As I’m sure all of our readers are by now well aware, on Wednesday, the Supreme Court held, in a 6-3 ruling in ABC v. Aereo, that near-live transmissions of broadcast television signals in Aereo’s system are public performances by Aereo. I’ve been hampered in posting by the fact that I’m on the road in the very rural west (currently Waterton Lakes, Alberta), with limited time, and even more limited internet connectivity. (Hence, uploading the Court’s holding, adding relevant links to this article, and analyzing the Court’s holding and implications in detail will have to wait for a future time.)
Needless to say, this was a deeply disappointing ruling, not because it was especially important that Aereo prevail—many of you will recall that we’ve previously questioned the practical viability of Aereo—but because the ruling represents an abrogation of the Court’s responsibility to impartially interpret the law, rather than to simply make new law of its own volition, and because the majority’s obviously results-driven holding ultimately makes a mess of what could have and should have been a very clean interpretation of the law as actually written. (An interpretation that might have produced a result that left many unhappy, but which, nonetheless, would cleanly comport with the actual text of the Copyright Act, and which, of course, Congress would be free to address in the proper policy-making fashion, if it was troubled by the implications of the actual text.)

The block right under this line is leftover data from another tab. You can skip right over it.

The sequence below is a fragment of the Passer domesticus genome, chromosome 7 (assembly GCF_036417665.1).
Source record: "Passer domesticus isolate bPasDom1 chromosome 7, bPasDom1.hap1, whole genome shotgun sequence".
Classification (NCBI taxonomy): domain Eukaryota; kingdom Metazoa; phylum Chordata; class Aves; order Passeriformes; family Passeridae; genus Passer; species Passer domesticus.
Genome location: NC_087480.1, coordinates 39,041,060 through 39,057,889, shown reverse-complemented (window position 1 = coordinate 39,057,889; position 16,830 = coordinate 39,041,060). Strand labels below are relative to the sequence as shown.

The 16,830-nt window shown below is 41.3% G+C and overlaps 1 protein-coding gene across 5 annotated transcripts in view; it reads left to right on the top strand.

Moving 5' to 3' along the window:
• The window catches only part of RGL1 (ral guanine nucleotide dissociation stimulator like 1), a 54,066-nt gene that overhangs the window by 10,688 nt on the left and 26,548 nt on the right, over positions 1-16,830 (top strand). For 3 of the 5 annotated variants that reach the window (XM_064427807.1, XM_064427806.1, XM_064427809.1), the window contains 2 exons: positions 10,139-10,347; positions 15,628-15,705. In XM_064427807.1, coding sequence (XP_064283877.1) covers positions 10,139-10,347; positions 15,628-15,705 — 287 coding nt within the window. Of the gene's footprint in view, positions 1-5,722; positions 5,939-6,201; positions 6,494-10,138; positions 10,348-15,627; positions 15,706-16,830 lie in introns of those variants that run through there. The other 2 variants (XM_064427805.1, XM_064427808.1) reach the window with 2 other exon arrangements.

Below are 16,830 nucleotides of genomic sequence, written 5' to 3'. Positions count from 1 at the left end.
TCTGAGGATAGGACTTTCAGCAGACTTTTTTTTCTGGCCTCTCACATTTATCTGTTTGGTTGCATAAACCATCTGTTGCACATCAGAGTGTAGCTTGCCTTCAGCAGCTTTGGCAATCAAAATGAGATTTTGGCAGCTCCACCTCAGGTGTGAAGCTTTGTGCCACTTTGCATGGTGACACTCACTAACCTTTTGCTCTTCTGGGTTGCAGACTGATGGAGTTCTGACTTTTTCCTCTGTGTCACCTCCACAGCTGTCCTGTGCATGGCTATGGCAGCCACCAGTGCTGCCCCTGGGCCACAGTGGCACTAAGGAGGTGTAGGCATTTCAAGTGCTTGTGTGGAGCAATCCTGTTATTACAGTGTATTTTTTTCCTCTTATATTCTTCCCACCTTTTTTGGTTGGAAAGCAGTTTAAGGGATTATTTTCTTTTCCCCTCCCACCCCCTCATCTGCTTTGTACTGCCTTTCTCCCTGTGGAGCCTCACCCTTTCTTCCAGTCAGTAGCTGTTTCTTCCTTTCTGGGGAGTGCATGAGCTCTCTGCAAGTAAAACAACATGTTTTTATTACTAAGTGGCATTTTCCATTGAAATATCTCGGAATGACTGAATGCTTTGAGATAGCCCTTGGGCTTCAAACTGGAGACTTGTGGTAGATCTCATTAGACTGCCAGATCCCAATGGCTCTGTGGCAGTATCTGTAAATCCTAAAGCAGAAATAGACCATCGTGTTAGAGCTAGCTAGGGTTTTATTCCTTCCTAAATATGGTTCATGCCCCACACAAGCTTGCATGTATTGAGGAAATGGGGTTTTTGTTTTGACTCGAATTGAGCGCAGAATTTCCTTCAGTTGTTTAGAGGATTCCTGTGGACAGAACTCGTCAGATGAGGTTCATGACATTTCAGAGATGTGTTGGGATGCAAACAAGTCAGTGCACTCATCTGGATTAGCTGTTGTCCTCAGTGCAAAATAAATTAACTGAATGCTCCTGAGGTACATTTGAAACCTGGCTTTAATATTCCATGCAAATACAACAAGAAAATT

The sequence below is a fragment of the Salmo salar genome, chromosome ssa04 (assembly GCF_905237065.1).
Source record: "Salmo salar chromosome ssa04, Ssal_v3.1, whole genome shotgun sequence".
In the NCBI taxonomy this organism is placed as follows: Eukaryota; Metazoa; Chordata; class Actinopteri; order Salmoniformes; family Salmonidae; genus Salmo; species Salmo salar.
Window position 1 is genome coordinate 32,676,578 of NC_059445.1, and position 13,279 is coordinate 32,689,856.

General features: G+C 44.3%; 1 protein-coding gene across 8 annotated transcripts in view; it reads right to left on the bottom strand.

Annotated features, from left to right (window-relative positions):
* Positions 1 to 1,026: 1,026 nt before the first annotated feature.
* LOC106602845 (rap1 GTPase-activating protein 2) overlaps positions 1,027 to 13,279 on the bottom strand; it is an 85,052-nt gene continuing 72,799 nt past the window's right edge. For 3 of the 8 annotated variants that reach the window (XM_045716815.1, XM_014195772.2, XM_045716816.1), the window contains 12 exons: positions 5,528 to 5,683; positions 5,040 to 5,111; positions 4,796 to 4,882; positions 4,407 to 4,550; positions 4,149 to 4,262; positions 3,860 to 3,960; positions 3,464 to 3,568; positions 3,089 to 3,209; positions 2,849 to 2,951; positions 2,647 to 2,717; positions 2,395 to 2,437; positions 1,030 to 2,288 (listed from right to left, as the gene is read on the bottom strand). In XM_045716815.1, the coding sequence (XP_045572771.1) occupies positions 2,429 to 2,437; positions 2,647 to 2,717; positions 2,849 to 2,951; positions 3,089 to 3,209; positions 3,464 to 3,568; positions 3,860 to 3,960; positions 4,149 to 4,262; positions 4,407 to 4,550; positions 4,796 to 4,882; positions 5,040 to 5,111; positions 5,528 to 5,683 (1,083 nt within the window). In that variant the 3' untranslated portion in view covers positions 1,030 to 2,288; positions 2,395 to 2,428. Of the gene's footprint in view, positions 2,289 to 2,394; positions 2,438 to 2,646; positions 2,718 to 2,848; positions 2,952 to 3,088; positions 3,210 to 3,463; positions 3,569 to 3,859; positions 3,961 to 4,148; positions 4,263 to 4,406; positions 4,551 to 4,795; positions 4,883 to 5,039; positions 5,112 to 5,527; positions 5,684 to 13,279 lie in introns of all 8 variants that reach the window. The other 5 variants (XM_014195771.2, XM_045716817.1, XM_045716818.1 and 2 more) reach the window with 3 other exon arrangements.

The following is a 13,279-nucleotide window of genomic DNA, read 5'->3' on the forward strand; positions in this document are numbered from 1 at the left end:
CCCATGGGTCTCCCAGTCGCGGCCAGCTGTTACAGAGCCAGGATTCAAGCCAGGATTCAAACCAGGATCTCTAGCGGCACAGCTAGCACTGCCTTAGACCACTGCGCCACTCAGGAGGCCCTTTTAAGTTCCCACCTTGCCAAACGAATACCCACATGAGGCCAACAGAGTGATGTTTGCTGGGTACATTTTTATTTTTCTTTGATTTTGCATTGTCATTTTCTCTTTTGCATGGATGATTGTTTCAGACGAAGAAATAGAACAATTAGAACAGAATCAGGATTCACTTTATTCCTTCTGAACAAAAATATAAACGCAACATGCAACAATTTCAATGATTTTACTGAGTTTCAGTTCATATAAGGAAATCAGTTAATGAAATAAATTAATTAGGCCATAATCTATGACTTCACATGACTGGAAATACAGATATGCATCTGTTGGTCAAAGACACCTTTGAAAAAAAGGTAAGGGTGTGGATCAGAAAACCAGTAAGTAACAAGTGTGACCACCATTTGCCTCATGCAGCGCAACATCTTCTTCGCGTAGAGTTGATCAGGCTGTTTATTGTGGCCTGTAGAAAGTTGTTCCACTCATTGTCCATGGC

The essence of the majority holding is as simple as this: Congress intended the 1976 Copyright Act to bring cable systems within the purview of the public performance right. Aereo is so similar in function to a cable system, Congress surely would have intended to treat it like a cable system, and so it must be deemed to also involve public performance, regardless of what the actual text of the Copyright Act that Congress passed says.
They then proceed to provide an analysis intended to support that result, but which suffers serious flaws, and which ultimately will be very problematic to reconcile against their suggestion that the holding won’t endanger other technologies (which they apparently deem to be “good”).
My current internet connection does not want to cooperate with the writing of a more detailed analysis. So for the time being, I’ll need to leave it at that, and at the suggestion that everyone take time to read the holding for themselves, and in particular, to read section III of Justice Scalia’s dissent, “Guilt By Resemblance,” which makes many of the key points of how the majority analysis badly fails.
I shall hope to find time, and better internet connectivity, to post a more detailed summary and analysis of the holding sometime next week.